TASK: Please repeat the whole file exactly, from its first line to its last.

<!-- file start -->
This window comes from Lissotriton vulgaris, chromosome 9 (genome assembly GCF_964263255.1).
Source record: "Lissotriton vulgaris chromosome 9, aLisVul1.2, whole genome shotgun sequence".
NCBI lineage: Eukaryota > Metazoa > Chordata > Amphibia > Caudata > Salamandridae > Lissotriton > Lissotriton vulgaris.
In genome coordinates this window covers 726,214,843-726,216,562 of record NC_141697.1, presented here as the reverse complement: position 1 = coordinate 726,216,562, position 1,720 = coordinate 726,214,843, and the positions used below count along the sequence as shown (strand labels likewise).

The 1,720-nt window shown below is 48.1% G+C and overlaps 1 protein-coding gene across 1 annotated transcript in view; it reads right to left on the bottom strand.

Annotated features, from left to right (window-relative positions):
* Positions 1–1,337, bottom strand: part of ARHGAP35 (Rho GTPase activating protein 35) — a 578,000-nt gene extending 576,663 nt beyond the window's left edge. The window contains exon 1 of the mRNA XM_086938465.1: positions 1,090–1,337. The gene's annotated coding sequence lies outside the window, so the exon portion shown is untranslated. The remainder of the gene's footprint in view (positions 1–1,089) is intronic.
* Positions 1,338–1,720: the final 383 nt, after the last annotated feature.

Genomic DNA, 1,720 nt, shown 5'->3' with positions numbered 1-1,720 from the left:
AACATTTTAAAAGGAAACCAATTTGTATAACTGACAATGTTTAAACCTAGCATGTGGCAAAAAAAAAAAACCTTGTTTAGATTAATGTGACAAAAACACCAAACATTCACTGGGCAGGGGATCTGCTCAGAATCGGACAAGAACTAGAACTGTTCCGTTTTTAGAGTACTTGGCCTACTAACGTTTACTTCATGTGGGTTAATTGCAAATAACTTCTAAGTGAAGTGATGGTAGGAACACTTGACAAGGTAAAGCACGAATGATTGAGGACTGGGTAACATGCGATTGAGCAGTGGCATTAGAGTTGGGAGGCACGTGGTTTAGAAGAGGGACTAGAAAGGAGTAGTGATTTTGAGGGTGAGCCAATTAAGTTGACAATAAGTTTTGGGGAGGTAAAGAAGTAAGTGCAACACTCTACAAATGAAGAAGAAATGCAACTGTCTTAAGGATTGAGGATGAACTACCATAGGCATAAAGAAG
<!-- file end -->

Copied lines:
This window comes from Lissotriton vulgaris, chromosome 9 (genome assembly GCF_964263255.1).
Source record: "Lissotriton vulgaris chromosome 9, aLisVul1.2, whole genome shotgun sequence".
NCBI lineage: Eukaryota > Metazoa > Chordata > Amphibia > Caudata > Salamandridae > Lissotriton > Lissotriton vulgaris.
In genome coordinates this window covers 726,214,843-726,216,562 of record NC_141697.1, presented here as the reverse complement: position 1 = coordinate 726,216,562, position 1,720 = coordinate 726,214,843, and the positions used below count along the sequence as shown (strand labels likewise).

The 1,720-nt window shown below is 48.1% G+C and overlaps 1 protein-coding gene across 1 annotated transcript in view; it reads right to left on the bottom strand.

Annotated features, from left to right (window-relative positions):
* Positions 1–1,337, bottom strand: part of ARHGAP35 (Rho GTPase activating protein 35) — a 578,000-nt gene extending 576,663 nt beyond the window's left edge. The window contains exon 1 of the mRNA XM_086938465.1: positions 1,090–1,337. The gene's annotated coding sequence lies outside the window, so the exon portion shown is untranslated. The remainder of the gene's footprint in view (positions 1–1,089) is intronic.
* Positions 1,338–1,720: the final 383 nt, after the last annotated feature.

Genomic DNA, 1,720 nt, shown 5'->3' with positions numbered 1-1,720 from the left:
AACATTTTAAAAGGAAACCAATTTGTATAACTGACAATGTTTAAACCTAGCATGTGGCAAAAAAAAAAAACCTTGTTTAGATTAATGTGACAAAAACACCAAACATTCACTGGGCAGGGGATCTGCTCAGAATCGGACAAGAACTAGAACTGTTCCGTTTTTAGAGTACTTGGCCTACTAACGTTTACTTCATGTGGGTTAATTGCAAATAACTTCTAAGTGAAGTGATGGTAGGAACACTTGACAAGGTAAAGCACGAATGATTGAGGACTGGGTAACATGCGATTGAGCAGTGGCATTAGAGTTGGGAGGCACGTGGTTTAGAAGAGGGACTAGAAAGGAGTAGTGATTTTGAGGGTGAGCCAATTAAGTTGACAATAAGTTTTGGGGAGGTAAAGAAGTAAGTGCAACACTCTACAAATGAAGAAGAAATGCAACTGTCTTAAGGATTGAGGATGAACTACCATAGGCATAAAGAAG